I am also investigating how circadian organisation of behaviour and sleep are altered by ageing and through the manipulation of ion channels.  In the near future, I am planning to use RNA-Seq to investigate how ion channel expression in clock neurons changes across the circadian cycle and during the ageing process.
My computational ambitions during my PhD are to develop a biophysical model of a clock neuron, which can be used to explain the circadian changes in electrical activity, and how this changes with age.  During OCNC2017 I intend to make the most of the opportunity afforded to me by OIST and learn as much as possible from the lecturers, especially in modelling the nonlinear dynamics of neuronal activity, and incorporate what I learn into my PhD project.
Audrey Denizot
  • Affiliation:​ INRIA & Univ Lyon, UMR5205 CNRS, F-69621, Villeurbanne, France
  • Position: PhD student
  • Email: audrey.denizot[at]inria.fr

I am a first year PhD student in Beagle team at INRIA CRI Grenoble Rhône-Alpes, Villeurbanne in France. My project aims at simulating calcium signaling in fine astrocytic processes. I have an experimental biology background and I am expecting to learn a lot more about computational sciences by attending OCNC. I am looking forward to meeting you all in Okinawa!


Vasha DuTell
  • Affiliation: ​University of California, Berkeley
  • Position: PhD Student
  • Email: vasha[at]berkeley.edu
  • URL

I grew up in Oregon and studied Physics and Computer Science during my undergraduate at the University of Oregon. After living in New Zealand for a year, I did my Master's in Bioinformatics in Dr. Ron Yu's lab in Kansas City. I came to Berkeley in 2015 to start my PhD in Vision Science, working with Dr. Bruno Olshausen. My research interests surround efficient coding approaches to understanding the visual system's encoding of natural stimuli. Outside of research, I love cooking, rock climbing, and exploring new places!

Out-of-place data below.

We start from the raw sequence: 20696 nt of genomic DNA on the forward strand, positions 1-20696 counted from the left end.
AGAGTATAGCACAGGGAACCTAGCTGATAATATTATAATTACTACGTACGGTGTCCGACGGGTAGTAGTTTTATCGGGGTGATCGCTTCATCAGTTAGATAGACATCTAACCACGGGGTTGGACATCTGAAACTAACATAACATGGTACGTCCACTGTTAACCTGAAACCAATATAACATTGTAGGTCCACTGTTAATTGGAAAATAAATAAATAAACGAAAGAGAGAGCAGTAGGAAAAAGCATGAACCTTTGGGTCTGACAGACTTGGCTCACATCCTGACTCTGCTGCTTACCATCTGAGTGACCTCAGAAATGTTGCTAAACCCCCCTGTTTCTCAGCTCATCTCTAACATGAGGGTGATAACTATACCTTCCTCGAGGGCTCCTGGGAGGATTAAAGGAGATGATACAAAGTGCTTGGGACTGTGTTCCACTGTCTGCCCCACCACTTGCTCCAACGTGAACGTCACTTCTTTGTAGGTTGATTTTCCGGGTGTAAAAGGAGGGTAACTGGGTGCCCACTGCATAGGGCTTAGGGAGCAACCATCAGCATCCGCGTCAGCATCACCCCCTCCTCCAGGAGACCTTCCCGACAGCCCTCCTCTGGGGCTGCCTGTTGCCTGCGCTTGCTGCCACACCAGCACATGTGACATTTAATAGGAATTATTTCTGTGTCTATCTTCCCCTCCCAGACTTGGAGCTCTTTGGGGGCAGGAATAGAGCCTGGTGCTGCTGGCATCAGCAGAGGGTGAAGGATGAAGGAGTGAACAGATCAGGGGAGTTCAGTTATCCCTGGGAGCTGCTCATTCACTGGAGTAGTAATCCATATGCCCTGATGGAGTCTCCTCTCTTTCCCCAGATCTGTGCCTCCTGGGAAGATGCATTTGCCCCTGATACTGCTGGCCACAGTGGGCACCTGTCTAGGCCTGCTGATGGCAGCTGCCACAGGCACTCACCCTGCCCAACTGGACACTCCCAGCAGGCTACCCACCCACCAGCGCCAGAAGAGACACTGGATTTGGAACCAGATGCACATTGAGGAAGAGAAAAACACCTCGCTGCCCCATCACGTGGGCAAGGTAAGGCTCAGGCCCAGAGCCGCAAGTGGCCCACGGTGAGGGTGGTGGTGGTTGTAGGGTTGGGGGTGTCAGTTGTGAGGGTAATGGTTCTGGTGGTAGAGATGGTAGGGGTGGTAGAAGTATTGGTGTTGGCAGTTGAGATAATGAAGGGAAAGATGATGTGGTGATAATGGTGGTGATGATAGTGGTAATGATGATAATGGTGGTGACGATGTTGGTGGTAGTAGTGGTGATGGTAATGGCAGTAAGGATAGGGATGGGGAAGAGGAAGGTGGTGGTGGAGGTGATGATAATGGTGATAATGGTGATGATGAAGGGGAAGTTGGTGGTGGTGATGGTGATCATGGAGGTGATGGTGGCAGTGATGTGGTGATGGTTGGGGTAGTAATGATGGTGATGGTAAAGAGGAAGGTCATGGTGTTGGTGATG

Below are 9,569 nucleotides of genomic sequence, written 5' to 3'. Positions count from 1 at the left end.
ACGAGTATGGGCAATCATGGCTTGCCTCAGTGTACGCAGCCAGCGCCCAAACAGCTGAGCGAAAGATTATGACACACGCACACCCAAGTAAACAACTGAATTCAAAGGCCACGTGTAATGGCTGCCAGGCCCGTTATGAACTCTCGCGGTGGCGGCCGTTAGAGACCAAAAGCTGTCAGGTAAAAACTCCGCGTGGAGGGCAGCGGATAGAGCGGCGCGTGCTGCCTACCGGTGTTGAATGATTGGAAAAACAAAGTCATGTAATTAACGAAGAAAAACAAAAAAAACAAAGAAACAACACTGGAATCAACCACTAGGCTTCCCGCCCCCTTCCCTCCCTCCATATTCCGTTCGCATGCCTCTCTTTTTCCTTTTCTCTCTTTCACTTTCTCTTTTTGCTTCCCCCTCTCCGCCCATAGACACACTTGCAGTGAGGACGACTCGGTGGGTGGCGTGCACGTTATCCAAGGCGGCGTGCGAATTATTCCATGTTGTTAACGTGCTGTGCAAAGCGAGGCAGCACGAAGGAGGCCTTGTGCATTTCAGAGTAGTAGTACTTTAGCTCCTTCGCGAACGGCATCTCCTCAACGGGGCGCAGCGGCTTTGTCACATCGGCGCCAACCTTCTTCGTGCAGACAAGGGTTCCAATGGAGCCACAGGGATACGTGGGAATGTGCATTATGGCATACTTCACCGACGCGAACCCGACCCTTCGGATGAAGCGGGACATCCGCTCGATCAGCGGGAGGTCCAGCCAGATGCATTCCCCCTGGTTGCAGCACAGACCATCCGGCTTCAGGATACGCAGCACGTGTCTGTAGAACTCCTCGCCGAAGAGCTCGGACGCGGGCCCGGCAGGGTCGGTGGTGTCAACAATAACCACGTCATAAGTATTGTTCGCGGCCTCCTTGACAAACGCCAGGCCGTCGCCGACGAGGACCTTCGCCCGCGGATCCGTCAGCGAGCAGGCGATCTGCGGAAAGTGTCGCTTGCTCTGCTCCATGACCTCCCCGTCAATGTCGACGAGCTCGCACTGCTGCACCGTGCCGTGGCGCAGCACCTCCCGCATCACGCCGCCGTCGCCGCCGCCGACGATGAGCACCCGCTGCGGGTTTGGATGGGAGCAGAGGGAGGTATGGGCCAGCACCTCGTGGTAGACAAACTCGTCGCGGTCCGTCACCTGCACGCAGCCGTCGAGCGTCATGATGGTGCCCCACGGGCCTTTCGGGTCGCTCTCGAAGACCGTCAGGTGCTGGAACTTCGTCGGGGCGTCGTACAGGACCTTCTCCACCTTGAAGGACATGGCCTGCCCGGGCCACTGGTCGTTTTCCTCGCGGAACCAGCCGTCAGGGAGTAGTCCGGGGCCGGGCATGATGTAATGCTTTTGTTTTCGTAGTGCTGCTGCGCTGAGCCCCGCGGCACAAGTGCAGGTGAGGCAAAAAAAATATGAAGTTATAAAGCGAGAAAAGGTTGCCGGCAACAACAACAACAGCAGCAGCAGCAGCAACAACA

Samantha (Sam) Esteves 
  • Affiliation:​ University of Toronto
  • Position: PhD student
  • Email: samantha.esteves[at]mail.utoronto.ca
  • URL

I am a multidisciplinary PhD student who is currently trying to understand the genes that regulate neurite development. I am specifically interested in the molecular influence of the Clustered Protocadherin gene locus on neural wiring and dendrite patterning. I aim to determine the cellular behaviour of dendrite development using experimental live-imaging approaches to capture time-lapse videos of dendrite development. At OCNC I hope to create a graphical model of dendrite morphology development to gain novel insight that can be used to direct my live-imaging experiments.


Matthew Farrell
  • Affiliation: University of Washington
  • Position: Ph.D. Student
  • Email: msf235[at]cornell.edu
I work in Eric Shea-Brown's lab as part of my Ph.D. program in Applied Mathematics at the University of Washington. I am interested in the role of recurrence and dynamics in biological and artificial neural networks. In particular, I am studying the properties of balanced artificial neural networks of relatively simple spiking units.
My background is in mathematics and my expertise is much more on the theoretical end of the spectrum. I am interested in incorporating more biological details into the models I work with, such as neural heterogeneity.


Hamza Giaffar
  • ​Affiliation: Cold Spring Harbor Laboratory
  • Position: PhD student
  • Email: hgiaffar[at]cshl.edu